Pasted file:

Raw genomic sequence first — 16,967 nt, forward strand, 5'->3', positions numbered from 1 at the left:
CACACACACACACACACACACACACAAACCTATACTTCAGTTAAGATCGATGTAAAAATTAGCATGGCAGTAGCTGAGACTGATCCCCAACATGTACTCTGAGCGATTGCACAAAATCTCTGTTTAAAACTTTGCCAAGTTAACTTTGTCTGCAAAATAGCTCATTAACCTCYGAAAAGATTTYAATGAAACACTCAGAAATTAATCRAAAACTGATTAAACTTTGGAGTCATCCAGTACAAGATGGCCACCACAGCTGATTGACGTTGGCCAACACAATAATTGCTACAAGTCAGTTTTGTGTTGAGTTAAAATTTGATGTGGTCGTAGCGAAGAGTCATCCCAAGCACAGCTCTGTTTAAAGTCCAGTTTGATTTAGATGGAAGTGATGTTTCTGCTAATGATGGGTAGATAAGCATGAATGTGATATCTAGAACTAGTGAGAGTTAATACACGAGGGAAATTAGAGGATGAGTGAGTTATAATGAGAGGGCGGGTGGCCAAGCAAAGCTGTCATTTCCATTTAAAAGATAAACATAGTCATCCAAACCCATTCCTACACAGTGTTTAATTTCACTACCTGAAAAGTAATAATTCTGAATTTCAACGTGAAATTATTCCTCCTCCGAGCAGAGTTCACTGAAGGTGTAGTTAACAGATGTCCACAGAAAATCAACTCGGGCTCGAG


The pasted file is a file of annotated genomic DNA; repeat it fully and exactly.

Raw genomic sequence first — 16,967 nt, forward strand, 5'->3', positions numbered from 1 at the left:
CACACACACACACACACACACACACAAACCTATACTTCAGTTAAGATCGATGTAAAAATTAGCATGGCAGTAGCTGAGACTGATCCCCAACATGTACTCTGAGCGATTGCACAAAATCTCTGTTTAAAACTTTGCCAAGTTAACTTTGTCTGCAAAATAGCTCATTAACCTCYGAAAAGATTTYAATGAAACACTCAGAAATTAATCRAAAACTGATTAAACTTTGGAGTCATCCAGTACAAGATGGCCACCACAGCTGATTGACGTTGGCCAACACAATAATTGCTACAAGTCAGTTTTGTGTTGAGTTAAAATTTGATGTGGTCGTAGCGAAGAGTCATCCCAAGCACAGCTCTGTTTAAAGTCCAGTTTGATTTAGATGGAAGTGATGTTTCTGCTAATGATGGGTAGATAAGCATGAATGTGATATCTAGAACTAGTGAGAGTTAATACACGAGGGAAATTAGAGGATGAGTGAGTTATAATGAGAGGGCGGGTGGCCAAGCAAAGCTGTCATTTCCATTTAAAAGATAAACATAGTCATCCAAACCCATTCCTACACAGTGTTTAATTTCACTACCTGAAAAGTAATAATTCTGAATTTCAACGTGAAATTATTCCTCCTCCGAGCAGAGTTCACTGAAGGTGTAGTTAACAGATGTCCACAGAAAATCAACTCGGGCTCGAG